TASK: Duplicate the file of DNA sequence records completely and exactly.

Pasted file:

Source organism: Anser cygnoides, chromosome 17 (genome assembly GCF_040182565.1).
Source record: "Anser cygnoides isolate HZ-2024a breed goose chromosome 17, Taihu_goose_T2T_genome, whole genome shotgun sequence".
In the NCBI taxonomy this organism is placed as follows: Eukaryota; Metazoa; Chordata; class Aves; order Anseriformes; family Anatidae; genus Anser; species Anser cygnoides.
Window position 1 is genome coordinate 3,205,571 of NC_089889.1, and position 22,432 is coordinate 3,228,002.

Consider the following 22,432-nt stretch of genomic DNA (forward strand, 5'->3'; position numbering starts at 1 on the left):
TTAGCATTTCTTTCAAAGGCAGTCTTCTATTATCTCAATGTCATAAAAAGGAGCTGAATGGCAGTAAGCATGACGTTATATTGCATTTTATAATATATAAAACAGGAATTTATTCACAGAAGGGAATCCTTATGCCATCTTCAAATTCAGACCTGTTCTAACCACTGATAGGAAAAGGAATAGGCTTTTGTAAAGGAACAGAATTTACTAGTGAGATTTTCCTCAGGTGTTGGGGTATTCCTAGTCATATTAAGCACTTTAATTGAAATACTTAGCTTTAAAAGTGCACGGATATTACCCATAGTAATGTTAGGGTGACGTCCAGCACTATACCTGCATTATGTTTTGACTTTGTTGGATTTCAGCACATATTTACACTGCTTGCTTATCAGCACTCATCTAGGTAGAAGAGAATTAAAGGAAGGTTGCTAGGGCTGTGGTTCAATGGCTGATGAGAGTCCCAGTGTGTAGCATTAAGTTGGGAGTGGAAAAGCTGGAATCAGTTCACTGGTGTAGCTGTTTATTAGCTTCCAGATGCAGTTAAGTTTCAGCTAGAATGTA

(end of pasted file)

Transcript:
Source organism: Anser cygnoides, chromosome 17 (genome assembly GCF_040182565.1).
Source record: "Anser cygnoides isolate HZ-2024a breed goose chromosome 17, Taihu_goose_T2T_genome, whole genome shotgun sequence".
In the NCBI taxonomy this organism is placed as follows: Eukaryota; Metazoa; Chordata; class Aves; order Anseriformes; family Anatidae; genus Anser; species Anser cygnoides.
Window position 1 is genome coordinate 3,205,571 of NC_089889.1, and position 22,432 is coordinate 3,228,002.

Consider the following 22,432-nt stretch of genomic DNA (forward strand, 5'->3'; position numbering starts at 1 on the left):
TTAGCATTTCTTTCAAAGGCAGTCTTCTATTATCTCAATGTCATAAAAAGGAGCTGAATGGCAGTAAGCATGACGTTATATTGCATTTTATAATATATAAAACAGGAATTTATTCACAGAAGGGAATCCTTATGCCATCTTCAAATTCAGACCTGTTCTAACCACTGATAGGAAAAGGAATAGGCTTTTGTAAAGGAACAGAATTTACTAGTGAGATTTTCCTCAGGTGTTGGGGTATTCCTAGTCATATTAAGCACTTTAATTGAAATACTTAGCTTTAAAAGTGCACGGATATTACCCATAGTAATGTTAGGGTGACGTCCAGCACTATACCTGCATTATGTTTTGACTTTGTTGGATTTCAGCACATATTTACACTGCTTGCTTATCAGCACTCATCTAGGTAGAAGAGAATTAAAGGAAGGTTGCTAGGGCTGTGGTTCAATGGCTGATGAGAGTCCCAGTGTGTAGCATTAAGTTGGGAGTGGAAAAGCTGGAATCAGTTCACTGGTGTAGCTGTTTATTAGCTTCCAGATGCAGTTAAGTTTCAGCTAGAATGTA